Basic Layout

The starter files generated by the cookiecutter are very basic, but they provide a good orientation for the high-level patterns common to most traversal-based (and ZODB-based) Pyramid projects.

Application configuration with __init__.py

A directory on disk can be turned into a Python package by containing an __init__.py file. Even if empty, this marks a directory as a Python package. We use __init__.py both as a marker, indicating the directory in which it is contained is a package, and to contain application configuration code.

When you run the application using the pserve command using the development.ini generated configuration file, the application configuration points at a Setuptools entry point described as egg:tutorial. In our application, because the application's setup.py file says so, this entry point happens to be the main function within the file named __init__.py.

Open tutorial/__init__.py. It should already contain the following:

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from pyramid.config import Configurator
from pyramid_zodbconn import get_connection
from .models import appmaker


def root_factory(request):
    conn = get_connection(request)
    return appmaker(conn.root())


def main(global_config, **settings):
    """ This function returns a Pyramid WSGI application.
    """
    with Configurator(settings=settings) as config:
        config.include('pyramid_tm')
        config.include('pyramid_retry')
        config.include('pyramid_zodbconn')
        config.set_root_factory(root_factory)
        config.include('pyramid_chameleon')
        config.include('.routes')
        config.scan()
    return config.make_wsgi_app()

Let's go over this piece-by-piece. First we need some imports to support later code.

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from pyramid.config import Configurator
from pyramid_zodbconn import get_connection
from .models import appmaker


Define a root factory for our Pyramid application. It establishes a connection to ZODB database. It returns an appmaker, which we will describe in the next section Resources and models with models package.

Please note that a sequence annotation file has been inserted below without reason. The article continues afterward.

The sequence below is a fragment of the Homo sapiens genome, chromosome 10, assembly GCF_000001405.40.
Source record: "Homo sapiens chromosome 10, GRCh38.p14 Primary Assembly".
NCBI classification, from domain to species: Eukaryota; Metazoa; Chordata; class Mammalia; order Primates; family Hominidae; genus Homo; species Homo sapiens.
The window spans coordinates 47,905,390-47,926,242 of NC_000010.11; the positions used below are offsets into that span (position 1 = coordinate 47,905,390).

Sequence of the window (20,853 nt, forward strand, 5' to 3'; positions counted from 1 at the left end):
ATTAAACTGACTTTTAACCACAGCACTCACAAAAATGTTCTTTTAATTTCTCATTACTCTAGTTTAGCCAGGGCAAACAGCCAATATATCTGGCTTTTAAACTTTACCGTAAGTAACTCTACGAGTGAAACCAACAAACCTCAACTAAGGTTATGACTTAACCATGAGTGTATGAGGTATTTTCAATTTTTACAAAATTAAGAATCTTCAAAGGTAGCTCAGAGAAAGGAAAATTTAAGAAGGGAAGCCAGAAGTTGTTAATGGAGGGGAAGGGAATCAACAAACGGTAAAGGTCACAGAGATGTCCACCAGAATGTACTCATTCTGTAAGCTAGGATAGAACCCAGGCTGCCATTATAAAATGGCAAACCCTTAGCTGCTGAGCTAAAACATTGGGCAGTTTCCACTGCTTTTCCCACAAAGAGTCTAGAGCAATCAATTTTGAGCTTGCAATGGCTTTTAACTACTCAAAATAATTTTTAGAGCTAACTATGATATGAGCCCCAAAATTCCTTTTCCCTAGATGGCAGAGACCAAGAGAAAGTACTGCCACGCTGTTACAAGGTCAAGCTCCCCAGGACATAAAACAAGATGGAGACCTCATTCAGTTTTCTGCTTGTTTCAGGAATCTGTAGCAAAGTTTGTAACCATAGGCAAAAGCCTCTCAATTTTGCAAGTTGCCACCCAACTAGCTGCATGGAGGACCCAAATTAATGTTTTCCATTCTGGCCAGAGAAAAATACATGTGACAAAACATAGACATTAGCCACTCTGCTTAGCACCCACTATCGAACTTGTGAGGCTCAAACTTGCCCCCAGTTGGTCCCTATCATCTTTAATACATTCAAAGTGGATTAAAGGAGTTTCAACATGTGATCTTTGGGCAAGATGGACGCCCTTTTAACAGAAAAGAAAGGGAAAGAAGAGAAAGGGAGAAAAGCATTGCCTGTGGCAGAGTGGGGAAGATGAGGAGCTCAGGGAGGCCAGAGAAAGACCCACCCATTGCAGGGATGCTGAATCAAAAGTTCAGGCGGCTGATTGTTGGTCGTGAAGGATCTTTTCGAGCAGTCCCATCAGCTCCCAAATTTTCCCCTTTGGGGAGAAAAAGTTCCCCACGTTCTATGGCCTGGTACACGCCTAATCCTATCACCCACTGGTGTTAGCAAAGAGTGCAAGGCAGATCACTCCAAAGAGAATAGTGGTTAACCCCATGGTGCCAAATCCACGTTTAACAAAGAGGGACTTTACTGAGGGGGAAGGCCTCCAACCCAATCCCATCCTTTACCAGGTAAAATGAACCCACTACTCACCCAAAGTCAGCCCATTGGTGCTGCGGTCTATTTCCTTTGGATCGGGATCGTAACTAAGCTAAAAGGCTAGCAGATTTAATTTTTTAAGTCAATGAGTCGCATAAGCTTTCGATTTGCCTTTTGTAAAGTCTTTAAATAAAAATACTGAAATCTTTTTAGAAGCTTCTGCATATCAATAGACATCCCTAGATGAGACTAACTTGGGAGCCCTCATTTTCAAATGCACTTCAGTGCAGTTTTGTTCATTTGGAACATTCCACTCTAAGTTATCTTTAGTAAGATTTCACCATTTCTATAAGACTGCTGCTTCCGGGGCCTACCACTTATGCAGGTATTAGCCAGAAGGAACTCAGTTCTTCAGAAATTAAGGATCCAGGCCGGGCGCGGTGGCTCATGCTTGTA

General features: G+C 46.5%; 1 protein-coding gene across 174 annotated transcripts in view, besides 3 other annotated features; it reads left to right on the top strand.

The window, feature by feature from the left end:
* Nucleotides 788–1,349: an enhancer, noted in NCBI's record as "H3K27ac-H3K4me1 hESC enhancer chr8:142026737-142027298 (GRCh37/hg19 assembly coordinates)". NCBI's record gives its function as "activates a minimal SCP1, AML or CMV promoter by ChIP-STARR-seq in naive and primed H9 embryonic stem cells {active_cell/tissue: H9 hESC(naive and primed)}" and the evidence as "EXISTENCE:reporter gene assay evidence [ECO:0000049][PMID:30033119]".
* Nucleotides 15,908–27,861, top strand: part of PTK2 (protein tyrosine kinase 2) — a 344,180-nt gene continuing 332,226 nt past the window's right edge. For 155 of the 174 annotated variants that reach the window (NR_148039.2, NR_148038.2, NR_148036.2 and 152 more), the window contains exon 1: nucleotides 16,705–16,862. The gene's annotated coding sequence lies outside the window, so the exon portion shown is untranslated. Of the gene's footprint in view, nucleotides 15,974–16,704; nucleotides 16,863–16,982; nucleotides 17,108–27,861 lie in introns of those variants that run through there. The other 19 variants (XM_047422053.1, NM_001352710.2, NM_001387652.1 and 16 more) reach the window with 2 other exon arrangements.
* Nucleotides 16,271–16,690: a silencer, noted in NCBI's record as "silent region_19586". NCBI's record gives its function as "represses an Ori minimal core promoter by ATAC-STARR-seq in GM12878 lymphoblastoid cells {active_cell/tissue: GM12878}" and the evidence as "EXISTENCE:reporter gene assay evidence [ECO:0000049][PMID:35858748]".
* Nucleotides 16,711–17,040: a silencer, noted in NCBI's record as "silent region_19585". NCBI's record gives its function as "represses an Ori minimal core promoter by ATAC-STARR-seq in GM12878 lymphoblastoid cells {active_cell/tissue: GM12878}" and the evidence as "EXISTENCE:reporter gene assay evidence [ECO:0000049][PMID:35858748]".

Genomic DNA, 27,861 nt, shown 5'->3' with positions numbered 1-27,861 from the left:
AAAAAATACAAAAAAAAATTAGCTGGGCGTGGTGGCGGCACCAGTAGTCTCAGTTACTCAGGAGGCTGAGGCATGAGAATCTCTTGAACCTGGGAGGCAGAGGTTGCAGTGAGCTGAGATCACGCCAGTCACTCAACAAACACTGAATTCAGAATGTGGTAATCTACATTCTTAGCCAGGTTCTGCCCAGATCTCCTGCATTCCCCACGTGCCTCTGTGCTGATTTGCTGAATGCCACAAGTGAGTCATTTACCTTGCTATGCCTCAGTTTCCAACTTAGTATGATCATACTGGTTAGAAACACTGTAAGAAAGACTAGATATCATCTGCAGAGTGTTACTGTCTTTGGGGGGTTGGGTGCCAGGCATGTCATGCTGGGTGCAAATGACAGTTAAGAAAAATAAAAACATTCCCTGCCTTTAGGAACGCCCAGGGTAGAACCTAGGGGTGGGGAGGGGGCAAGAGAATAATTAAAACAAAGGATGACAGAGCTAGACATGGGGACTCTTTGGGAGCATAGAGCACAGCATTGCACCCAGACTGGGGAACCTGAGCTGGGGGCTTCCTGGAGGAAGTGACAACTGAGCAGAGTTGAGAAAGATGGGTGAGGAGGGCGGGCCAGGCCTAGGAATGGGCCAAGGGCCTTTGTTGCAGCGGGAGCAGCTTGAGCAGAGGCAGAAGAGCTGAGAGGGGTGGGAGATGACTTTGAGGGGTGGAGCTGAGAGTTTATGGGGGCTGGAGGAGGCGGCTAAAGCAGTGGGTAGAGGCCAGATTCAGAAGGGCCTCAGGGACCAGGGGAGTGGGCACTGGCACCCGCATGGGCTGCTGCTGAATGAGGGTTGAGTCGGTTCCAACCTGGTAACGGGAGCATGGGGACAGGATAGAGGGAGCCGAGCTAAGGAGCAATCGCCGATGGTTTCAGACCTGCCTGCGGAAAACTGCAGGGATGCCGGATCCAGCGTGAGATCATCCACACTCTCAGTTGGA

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def root_factory(request):
    conn = get_connection(request)
    return appmaker(conn.root())

__init__.py defines a function named main. Here is the entirety of the main function that we have defined in our __init__.py:

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def main(global_config, **settings):
    """ This function returns a Pyramid WSGI application.
    """
    with Configurator(settings=settings) as config:
        config.include('pyramid_tm')
        config.include('pyramid_retry')
        config.include('pyramid_zodbconn')
        config.set_root_factory(root_factory)
        config.include('pyramid_chameleon')
        config.include('.routes')
        config.scan()
    return config.make_wsgi_app()

When you invoke the pserve development.ini command, the main function above is executed. It accepts some settings and returns a WSGI application. See Startup for more about pserve.

Next in main, construct a Configurator object using a context manager. See also Deployment settings.

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    with Configurator(settings=settings) as config:

settings is passed to the Configurator as a keyword argument with the dictionary values passed as the **settings argument. This will be a dictionary of settings parsed from the .ini file, which contains deployment-related values, such as pyramid.reload_templates, zodbconn.uri, and so on.

Next include support for pyramid_tm, allowing Pyramid requests to join the active transaction as provided by the transaction package.

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        config.include('pyramid_tm')

Next include support for pyramid_retry to retry a request when transient exceptions occur.

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        config.include('pyramid_retry')

Next include support for pyramid_zodbconn, providing integration between ZODB and a Pyramid application.

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        config.include('pyramid_zodbconn')

Next set a root factory using our function named root_factory.

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        config.set_root_factory(root_factory)

Next include support for the Chameleon template rendering bindings, allowing us to use the .pt templates.

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        config.include('pyramid_chameleon')